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Darya Komarova

CHEBOKSARY, Russia -- The Supreme Court of Russia's Chuvashia region has reversed the acquittal of RFE/RL correspondent Darya Komarova in a case regarding her coverage of a protest rally.

Judge Andrei Golubev on June 22 ruled that the decision of the Lenin district court to acquit Komarova must be nullified and the case sent for retrial. It is not clear why the acquittal was reversed.

Komarova said after the hearing that the judge had questions regarding the absence of the date and registration number on her assignment papers to cover the rally.

"The judge also raised the issue of the accreditation of reporters working for foreign media outlets in general," Komarova said.

Komarova, a correspondent of the Idel.Realities project of RFE/RL's Tatar-Bashkir Service, was charged earlier this year with taking part in three unsanctioned rallies in Chuvashia's capital, Cheboksary -- two in January, when demonstrators protested the arrest of opposition politician Aleksei Navalny in Moscow, and one in August 2020.

The Lenin district court ruled that Komarova was not a participant in the rallies but was covering the demonstrations as a reporter.

Chuvashia's Interior Ministry appealed the acquittals, but the lower court's acquittals of Komarova regarding her coverage of the rallies on January 23 and January 31 came into force earlier and therefore only the ruling on the rally in August was taken to the Supreme Court.

"The continued legal harassment of RFE/RL journalist Darya Komarova on manufactured charges is unacceptable. The court previously acquitted Darya, agreeing that she was a properly credentialed reporter on assignment," RFE/RL President Jamie Fly said in reaction to the decision.

"This is just the latest indication that the Russian authorities are not serious about allowing independent journalists to do their jobs."

Andrei Pivovarov stands behind the glass during a court hearing in Krasnodar on June 2.

The jailed former executive director of the pro-democracy Open Russia movement has been fined for failing to provide details of a group he established in 2017 that was added to the "foreign agents" registry.

A court in St. Petersburg on June 23 fined Andrei Pivovarov 50,000 rubles ($685) and his organization, Open Petersburg, 150,000 rubles ($2,050).

Pivovarov was detained in late May and placed in pretrial detention for two months after he was removed from a Warsaw-bound plane in St. Petersburg.

He said earlier that in December the Justice Ministry labeled the Open Petersburg educational group that he established in 2017 as a "foreign agent."

Russia's so-called "foreign agent" legislation was adopted in 2012 and has been modified repeatedly. It requires nongovernmental organizations that receive foreign assistance and that the government deems to be engaged in political activity to be registered, to identify themselves as "foreign agents," and to submit to audits.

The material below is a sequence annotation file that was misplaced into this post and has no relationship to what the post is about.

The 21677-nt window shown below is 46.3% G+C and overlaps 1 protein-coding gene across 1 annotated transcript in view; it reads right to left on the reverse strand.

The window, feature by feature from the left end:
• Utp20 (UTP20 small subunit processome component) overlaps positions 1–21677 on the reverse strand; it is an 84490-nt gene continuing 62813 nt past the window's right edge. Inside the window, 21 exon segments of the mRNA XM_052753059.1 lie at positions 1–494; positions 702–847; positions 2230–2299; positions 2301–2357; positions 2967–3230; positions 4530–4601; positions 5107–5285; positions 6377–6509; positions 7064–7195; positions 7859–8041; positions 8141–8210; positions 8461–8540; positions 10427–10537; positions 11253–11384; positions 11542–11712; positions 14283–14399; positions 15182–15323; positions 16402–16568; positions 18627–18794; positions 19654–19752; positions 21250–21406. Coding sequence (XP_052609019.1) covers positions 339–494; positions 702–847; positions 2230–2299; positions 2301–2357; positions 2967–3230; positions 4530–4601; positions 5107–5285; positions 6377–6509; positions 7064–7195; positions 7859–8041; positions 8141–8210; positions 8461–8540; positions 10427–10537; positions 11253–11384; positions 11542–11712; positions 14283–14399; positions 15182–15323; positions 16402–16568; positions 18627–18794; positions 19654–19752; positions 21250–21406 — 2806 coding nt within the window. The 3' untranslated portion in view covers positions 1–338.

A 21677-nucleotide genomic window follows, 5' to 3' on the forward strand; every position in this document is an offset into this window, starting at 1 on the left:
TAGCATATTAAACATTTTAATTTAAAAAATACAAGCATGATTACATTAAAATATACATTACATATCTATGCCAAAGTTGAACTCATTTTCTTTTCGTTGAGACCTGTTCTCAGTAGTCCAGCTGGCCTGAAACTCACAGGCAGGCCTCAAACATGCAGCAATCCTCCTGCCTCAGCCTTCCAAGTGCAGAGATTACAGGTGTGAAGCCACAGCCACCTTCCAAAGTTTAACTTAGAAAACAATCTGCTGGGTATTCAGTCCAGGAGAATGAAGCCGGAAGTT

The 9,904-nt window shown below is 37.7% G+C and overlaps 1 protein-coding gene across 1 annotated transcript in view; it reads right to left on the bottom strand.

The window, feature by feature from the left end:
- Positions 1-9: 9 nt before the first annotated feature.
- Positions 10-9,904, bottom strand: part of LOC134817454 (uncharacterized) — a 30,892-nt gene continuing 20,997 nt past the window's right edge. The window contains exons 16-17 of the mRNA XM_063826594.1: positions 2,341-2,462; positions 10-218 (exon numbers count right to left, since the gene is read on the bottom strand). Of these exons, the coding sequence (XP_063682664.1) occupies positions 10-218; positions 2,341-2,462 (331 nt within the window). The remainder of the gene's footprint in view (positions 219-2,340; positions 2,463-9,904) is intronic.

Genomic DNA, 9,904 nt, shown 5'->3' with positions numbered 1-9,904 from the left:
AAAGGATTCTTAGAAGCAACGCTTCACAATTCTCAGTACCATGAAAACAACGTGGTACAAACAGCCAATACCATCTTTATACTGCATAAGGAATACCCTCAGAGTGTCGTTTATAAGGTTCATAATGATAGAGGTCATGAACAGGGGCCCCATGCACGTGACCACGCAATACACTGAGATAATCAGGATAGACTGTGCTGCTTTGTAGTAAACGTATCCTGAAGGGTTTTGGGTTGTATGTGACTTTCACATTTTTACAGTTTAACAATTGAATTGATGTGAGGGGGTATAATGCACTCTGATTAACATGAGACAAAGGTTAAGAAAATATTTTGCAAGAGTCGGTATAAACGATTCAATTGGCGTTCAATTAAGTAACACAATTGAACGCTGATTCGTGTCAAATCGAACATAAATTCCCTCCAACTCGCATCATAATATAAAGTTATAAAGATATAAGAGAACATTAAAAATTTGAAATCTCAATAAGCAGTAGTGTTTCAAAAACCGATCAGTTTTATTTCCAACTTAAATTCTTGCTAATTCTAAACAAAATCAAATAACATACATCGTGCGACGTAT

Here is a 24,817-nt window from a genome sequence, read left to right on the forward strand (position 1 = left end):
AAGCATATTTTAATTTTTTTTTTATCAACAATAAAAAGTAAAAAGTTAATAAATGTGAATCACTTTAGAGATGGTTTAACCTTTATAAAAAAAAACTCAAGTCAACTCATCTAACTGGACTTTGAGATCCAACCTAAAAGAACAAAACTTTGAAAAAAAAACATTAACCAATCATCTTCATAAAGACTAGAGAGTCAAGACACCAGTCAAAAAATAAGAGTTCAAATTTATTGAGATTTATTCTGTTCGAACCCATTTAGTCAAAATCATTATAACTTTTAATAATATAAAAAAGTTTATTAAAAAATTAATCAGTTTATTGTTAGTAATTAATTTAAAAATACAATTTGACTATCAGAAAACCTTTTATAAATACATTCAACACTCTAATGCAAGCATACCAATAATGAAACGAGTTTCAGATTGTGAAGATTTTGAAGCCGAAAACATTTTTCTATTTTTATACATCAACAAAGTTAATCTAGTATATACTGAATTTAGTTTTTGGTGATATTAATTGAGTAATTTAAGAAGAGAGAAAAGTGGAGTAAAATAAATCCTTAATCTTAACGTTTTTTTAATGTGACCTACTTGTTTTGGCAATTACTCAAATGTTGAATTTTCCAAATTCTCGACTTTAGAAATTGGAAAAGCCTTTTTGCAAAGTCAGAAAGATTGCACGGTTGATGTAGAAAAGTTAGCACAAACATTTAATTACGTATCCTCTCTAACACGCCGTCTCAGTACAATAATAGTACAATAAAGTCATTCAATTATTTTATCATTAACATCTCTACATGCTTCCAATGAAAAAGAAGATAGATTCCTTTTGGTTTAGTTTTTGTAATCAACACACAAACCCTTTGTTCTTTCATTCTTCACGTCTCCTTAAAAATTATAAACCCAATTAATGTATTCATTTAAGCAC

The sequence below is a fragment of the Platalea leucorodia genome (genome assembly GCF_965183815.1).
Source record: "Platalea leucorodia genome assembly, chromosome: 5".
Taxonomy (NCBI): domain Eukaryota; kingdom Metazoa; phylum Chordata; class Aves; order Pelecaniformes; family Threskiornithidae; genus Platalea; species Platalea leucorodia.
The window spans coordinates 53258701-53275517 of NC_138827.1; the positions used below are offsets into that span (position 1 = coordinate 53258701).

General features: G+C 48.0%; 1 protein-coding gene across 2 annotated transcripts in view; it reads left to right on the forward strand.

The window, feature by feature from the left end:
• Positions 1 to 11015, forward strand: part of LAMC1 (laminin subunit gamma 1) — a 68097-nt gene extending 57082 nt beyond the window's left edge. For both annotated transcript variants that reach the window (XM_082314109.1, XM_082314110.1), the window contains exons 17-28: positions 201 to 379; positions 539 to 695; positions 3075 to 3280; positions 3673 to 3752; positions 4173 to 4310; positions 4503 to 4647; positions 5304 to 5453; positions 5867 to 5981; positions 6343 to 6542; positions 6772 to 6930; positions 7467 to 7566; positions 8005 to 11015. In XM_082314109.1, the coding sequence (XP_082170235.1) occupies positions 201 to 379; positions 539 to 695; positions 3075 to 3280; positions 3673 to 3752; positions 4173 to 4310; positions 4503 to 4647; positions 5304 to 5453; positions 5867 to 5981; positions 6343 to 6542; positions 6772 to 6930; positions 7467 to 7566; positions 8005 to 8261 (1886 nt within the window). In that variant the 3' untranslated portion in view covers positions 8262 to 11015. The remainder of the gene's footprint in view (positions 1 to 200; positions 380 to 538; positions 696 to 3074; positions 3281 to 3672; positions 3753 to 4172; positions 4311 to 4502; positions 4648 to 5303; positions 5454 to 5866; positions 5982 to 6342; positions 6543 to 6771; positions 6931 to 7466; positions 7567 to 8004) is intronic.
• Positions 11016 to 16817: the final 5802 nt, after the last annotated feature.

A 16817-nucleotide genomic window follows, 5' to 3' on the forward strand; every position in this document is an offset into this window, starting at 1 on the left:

Later modifications of the law targeted foreign-funded media, including RFE/RL.

On June 2, a court in the southern city of Krasnodar ruled that Pivovarov should be held for two months after he was accused of publishing a post on social media supporting a local election candidate last year on behalf of Open Russia, which was labeled an "undesirable" organization in 2017.

Days after Pivovarov's arrest, on June 7, the former chairman of Open Russia, Aleksandr Solovyov, left Russia for Ukraine, saying he feared for his safety.

Open Russia was financed by Russian tycoon Mikhail Khodorkovsky, who moved to London after spending 10 years in prison in Russia on charges widely seen as political revenge for challenging Russian President Vladimir Putin's rule.

The organization associated with Pivovarov was based in Russia and no longer legally connected with the London-based group with the same name that ended operations in 2017.

Leaders of the Russian-based Open Russia dissolved the group in late May after it was designated an "undesirable" organization in order to protect its supporters from further "harassment" by the Russian authorities.

The "undesirable organization" law, adopted in May 2015, was part of a series of regulations pushed by the Kremlin that squeezed many nonprofit and nongovernmental organizations that received funding from foreign sources -- mainly from Europe and the United States.

With reporting by TASS and Interfax

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"Watchdog" is a blog with a singular mission -- to monitor the latest developments concerning human rights, civil society, and press freedom. We'll pay particular attention to reports concerning countries in RFE/RL's broadcast region.


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